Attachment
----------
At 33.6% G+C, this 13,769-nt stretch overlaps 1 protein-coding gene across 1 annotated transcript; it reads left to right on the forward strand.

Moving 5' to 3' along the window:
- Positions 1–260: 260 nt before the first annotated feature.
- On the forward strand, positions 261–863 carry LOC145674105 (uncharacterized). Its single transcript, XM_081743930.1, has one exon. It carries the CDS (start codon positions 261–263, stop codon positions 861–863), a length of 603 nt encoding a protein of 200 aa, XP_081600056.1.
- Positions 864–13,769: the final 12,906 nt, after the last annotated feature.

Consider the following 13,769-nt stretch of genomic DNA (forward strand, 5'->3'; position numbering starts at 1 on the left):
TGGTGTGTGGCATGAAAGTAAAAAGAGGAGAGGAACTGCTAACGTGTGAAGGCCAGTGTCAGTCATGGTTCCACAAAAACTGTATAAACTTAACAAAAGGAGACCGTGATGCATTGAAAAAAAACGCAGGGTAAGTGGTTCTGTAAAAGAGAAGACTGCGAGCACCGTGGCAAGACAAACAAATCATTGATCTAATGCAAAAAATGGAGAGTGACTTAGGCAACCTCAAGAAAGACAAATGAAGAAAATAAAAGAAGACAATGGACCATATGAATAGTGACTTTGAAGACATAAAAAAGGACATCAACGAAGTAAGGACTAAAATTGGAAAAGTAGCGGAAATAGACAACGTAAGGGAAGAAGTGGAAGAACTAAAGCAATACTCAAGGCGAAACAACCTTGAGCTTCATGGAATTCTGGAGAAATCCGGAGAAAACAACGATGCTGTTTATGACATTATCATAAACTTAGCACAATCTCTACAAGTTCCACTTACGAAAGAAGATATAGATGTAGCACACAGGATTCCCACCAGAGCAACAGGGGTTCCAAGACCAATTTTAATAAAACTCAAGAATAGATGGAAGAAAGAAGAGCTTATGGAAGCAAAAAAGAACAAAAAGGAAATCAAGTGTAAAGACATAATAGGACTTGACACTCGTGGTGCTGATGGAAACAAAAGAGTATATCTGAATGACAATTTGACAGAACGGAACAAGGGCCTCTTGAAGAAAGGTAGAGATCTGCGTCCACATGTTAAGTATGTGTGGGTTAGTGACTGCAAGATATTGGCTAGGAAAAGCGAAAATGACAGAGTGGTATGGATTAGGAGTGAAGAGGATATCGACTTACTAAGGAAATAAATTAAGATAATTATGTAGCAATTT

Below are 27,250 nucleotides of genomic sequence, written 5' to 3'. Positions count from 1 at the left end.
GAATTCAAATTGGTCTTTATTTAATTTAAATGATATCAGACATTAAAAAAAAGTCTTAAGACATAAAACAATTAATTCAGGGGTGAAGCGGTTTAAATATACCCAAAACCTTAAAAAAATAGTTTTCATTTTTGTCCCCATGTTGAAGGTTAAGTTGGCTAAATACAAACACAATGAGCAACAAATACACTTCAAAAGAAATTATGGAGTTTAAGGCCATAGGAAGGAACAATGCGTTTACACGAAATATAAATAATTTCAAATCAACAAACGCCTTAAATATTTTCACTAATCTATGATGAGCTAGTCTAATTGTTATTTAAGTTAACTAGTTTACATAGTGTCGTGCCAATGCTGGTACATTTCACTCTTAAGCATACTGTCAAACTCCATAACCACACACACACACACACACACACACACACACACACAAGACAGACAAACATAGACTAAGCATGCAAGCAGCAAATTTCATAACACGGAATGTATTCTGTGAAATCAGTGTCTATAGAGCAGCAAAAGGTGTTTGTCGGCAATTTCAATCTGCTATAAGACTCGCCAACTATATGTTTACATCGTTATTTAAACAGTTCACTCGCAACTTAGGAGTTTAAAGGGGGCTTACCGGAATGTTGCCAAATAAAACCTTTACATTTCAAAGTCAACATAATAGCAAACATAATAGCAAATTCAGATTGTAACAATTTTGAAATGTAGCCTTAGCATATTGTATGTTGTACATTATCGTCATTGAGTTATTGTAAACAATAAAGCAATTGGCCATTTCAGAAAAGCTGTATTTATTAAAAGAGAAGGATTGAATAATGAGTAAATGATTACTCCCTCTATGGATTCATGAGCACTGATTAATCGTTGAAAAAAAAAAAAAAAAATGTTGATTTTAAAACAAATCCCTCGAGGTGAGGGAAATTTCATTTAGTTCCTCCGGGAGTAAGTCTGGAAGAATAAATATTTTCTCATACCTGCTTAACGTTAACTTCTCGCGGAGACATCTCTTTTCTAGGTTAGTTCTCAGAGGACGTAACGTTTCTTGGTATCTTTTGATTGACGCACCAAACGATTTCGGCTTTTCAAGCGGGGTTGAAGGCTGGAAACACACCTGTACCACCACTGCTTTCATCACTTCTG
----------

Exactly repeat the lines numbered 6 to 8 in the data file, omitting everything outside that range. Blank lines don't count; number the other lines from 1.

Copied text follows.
Consider the following 13,769-nt stretch of genomic DNA (forward strand, 5'->3'; position numbering starts at 1 on the left):
TGGTGTGTGGCATGAAAGTAAAAAGAGGAGAGGAACTGCTAACGTGTGAAGGCCAGTGTCAGTCATGGTTCCACAAAAACTGTATAAACTTAACAAAAGGAGACCGTGATGCATTGAAAAAAAACGCAGGGTAAGTGGTTCTGTAAAAGAGAAGACTGCGAGCACCGTGGCAAGACAAACAAATCATTGATCTAATGCAAAAAATGGAGAGTGACTTAGGCAACCTCAAGAAAGACAAATGAAGAAAATAAAAGAAGACAATGGACCATATGAATAGTGACTTTGAAGACATAAAAAAGGACATCAACGAAGTAAGGACTAAAATTGGAAAAGTAGCGGAAATAGACAACGTAAGGGAAGAAGTGGAAGAACTAAAGCAATACTCAAGGCGAAACAACCTTGAGCTTCATGGAATTCTGGAGAAATCCGGAGAAAACAACGATGCTGTTTATGACATTATCATAAACTTAGCACAATCTCTACAAGTTCCACTTACGAAAGAAGATATAGATGTAGCACACAGGATTCCCACCAGAGCAACAGGGGTTCCAAGACCAATTTTAATAAAACTCAAGAATAGATGGAAGAAAGAAGAGCTTATGGAAGCAAAAAAGAACAAAAAGGAAATCAAGTGTAAAGACATAATAGGACTTGACACTCGTGGTGCTGATGGAAACAAAAGAGTATATCTGAATGACAATTTGACAGAACGGAACAAGGGCCTCTTGAAGAAAGGTAGAGATCTGCGTCCACATGTTAAGTATGTGTGGGTTAGTGACTGCAAGATATTGGCTAGGAAAAGCGAAAATGACAGAGTGGTATGGATTAGGAGTGAAGAGGATATCGACTTACTAAGGAAATAAATTAAGATAATTATGTAGCAATTT

Below are 27,250 nucleotides of genomic sequence, written 5' to 3'. Positions count from 1 at the left end.